The Sopranos is easily one of the top five important TV shows of all-time. It forever changed the way we watch television, and provided us with some of the most indelible characters in TV history. It’s a rich, beautifully written series that manages to be profound, incredibly funny and deeply unpleasant all at the same time, tackling issues of masculinity, morality and redemption, while simultaneously remaining a constantly entertaining gangster drama. It became synonymous with HBO, putting the studio on the map for prestige TV dramas, and without it there would undoubtedly be no Breaking Bad, no Mad Men, no Boardwalk Empire.
In lieu of the much anticipated prequel to The Sopranos, The Many Saints Of Newark (which has been held up until September due to Covid restrictions) HBO are releasing a limited run of Celebrating The Sopranos (https://sirkvod.vhx.tv). Ostensibly three conversations about the show, all filmed as unobtrusively as possible, with each one offering a distinct insight into the show, from critics, cast members and the creator himself.
My Dinner With Alan: A Sopranos Session
It’s obvious now that The Sopranos changed the TV landscape forever, but what genuinely hadn’t occurred to me before is the way it also altered the way critics talk about TV shows. Alan Sepinwall and Matt Zoller Seitz were two of the biggest proponents of The Sopranos, and the way they wrote about it was one of the main factors in me getting into film/TV criticism. So this discussion between the two is just great – both are engaging and their enthusiasm is infectious as they delve deep into the minutiae of the show, and it feels like we’re just dropping in on their conversation.
Both critics bring their personal takes on the more ambiguous moments to the discussion, not least of which is that divisive ending. (appropriately enough the discussion takes place in Holsten’s in New Jersey, aka the setting for that final fateful meal) They do promote their book – the best-selling and award-winning ‘The Sopranos Sessions’ – an awful lot, however to be fair, it does sound like an interesting read, and this interview makes an excellent companion piece to the book.
The Last Supper: A Sopranos Session
While Seitz and Sepinwall are incredibly knowledgeable about The Sopranos, the reverence they show it does sometimes make it feel a little formal. The second feature is much more candid. Essentially just a conversation between four of the most memorable characters from the show (well three really) as they reminisce over dinner in the Little Italy restaurant Il Cortile – where Sopranos actors would go for a final meal when their character had been killed off. Vincent Curatola (Johnny Sack), Vincent Pastore (Big Pussy) Arthur J. Nascarella (Carlo Gervasi) and Federico Castellucio (Furio Guinta) each bring something different to the table, and it’s a truly entertaining watch even if it threatens to go off the rails at any moment. Curatola comes across as thoughtful and judicious as his character (Johnny Sack was always my favourite character in the show, a calm, calculating counterpart for Tony, and the story of how he got the role is fascinating) Pastore is unapologetically blunt about his personal grievances with HBO, bringing up contract disputes between the cast and HBO, while Castellucio tends to mediate, and Nascarella occupies a position almost like that of a fan; honestly he just seems happy to be there!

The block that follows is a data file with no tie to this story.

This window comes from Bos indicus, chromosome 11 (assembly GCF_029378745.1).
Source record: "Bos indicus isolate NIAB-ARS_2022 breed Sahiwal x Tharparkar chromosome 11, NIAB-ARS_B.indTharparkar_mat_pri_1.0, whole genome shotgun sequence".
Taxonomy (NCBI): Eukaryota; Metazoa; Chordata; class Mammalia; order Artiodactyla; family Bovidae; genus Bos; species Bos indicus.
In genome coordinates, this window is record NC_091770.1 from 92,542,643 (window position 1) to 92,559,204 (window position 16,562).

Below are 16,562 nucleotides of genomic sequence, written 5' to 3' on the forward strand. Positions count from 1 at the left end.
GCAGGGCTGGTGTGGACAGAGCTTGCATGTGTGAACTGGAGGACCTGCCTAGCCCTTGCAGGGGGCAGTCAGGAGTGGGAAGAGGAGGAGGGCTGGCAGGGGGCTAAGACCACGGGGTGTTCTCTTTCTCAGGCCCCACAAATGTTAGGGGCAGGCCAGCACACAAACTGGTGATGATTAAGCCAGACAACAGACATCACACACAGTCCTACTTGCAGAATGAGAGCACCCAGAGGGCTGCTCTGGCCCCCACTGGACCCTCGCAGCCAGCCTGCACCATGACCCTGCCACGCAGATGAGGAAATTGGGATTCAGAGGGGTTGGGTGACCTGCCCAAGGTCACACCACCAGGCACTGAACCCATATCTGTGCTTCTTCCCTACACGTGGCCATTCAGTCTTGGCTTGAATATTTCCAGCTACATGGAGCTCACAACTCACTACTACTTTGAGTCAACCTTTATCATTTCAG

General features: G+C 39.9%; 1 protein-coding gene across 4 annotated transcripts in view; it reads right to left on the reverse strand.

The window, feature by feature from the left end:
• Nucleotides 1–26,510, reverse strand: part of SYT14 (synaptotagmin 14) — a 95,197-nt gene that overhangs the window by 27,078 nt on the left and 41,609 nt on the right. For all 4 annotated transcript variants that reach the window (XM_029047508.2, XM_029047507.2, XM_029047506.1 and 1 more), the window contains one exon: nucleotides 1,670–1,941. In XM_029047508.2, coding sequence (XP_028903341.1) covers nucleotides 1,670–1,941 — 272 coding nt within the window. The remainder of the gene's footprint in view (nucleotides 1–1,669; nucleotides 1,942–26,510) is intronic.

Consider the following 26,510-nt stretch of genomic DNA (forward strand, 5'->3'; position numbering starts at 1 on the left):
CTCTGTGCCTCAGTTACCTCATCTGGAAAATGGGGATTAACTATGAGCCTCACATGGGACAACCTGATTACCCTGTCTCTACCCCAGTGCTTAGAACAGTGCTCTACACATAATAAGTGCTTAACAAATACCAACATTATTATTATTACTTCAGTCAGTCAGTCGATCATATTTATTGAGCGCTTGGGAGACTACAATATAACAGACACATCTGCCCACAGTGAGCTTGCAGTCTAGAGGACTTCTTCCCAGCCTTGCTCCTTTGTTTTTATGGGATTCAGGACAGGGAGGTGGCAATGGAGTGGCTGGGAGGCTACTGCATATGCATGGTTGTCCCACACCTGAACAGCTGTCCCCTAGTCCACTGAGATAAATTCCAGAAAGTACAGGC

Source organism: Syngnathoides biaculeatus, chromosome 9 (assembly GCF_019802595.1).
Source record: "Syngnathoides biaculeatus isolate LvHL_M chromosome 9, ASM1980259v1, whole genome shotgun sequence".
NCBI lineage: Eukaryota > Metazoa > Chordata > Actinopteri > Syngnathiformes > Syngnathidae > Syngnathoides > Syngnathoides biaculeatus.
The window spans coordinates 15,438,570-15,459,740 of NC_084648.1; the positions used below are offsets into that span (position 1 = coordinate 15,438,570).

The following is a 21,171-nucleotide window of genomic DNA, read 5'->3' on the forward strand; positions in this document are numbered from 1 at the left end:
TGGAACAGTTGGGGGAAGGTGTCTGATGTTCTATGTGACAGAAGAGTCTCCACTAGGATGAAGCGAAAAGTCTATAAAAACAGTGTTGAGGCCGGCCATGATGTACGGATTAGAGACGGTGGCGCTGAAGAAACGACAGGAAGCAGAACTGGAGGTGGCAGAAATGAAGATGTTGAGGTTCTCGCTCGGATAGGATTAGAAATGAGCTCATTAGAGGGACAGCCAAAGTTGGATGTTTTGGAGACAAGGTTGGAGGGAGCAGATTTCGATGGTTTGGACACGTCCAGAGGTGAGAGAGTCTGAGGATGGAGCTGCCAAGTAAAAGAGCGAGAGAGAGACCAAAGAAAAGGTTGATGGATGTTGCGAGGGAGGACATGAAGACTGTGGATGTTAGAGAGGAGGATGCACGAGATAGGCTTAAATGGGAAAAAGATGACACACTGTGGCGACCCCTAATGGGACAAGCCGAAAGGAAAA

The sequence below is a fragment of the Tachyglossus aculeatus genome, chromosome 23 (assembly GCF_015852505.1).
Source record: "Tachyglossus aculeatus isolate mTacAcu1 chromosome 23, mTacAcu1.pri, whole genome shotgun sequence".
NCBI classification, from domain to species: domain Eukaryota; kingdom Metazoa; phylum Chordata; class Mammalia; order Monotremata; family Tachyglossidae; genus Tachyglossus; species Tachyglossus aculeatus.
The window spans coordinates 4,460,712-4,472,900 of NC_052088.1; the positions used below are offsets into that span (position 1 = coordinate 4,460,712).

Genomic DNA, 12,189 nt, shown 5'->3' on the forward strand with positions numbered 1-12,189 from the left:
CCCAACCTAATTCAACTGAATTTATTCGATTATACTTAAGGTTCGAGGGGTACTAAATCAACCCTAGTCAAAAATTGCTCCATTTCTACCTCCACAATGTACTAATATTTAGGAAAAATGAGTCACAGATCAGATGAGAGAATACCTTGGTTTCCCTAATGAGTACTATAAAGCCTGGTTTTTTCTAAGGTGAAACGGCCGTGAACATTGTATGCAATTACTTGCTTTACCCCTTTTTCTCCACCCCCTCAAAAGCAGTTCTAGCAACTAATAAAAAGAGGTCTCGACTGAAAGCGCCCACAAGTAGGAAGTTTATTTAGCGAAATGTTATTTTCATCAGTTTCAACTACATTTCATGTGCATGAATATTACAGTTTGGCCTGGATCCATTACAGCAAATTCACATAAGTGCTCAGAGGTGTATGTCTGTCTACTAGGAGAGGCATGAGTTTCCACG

What stands out in this segment though, is the love that each actor has for the show, and the tremendous warmth they all feel towards James Gandolfini. The absence of the lead actor is felt keenly through all three interviews but especially so here, and each of the actors share stories about him, and their relationship with the actor who by all accounts was incredibly generous, self-effacing and protective of his fellow cast members. He is clearly remembered with a huge deal of affection by everyone involved in the series, and this is as much a tribute to him as the show itself.
David Chase: A Sopranos Session
This is effectively a promotion for The Many Saints Of Newark, but it’s still a real treat – an incredibly insightful interview with perhaps the most taciturn TV showrunner of all time. Chase is so rarely forthcoming about his creation that it’s refreshing to see him be so open with Seitz and Sepinwall as they discuss his childhood in Newark which served as inspiration both for the series and the prequel, some of his creative choices on The Sopranos and his feature debut, Not Fade Away and moments from the series that still affect him.
At three hours, this collection is a comprehensive look back at one of the greatest achievements in television history, and yet it never feels like a slog. It’s an insightful, refreshing retrospective that makes the prospect of re-watching the whole series again from the beginning very, very appealing.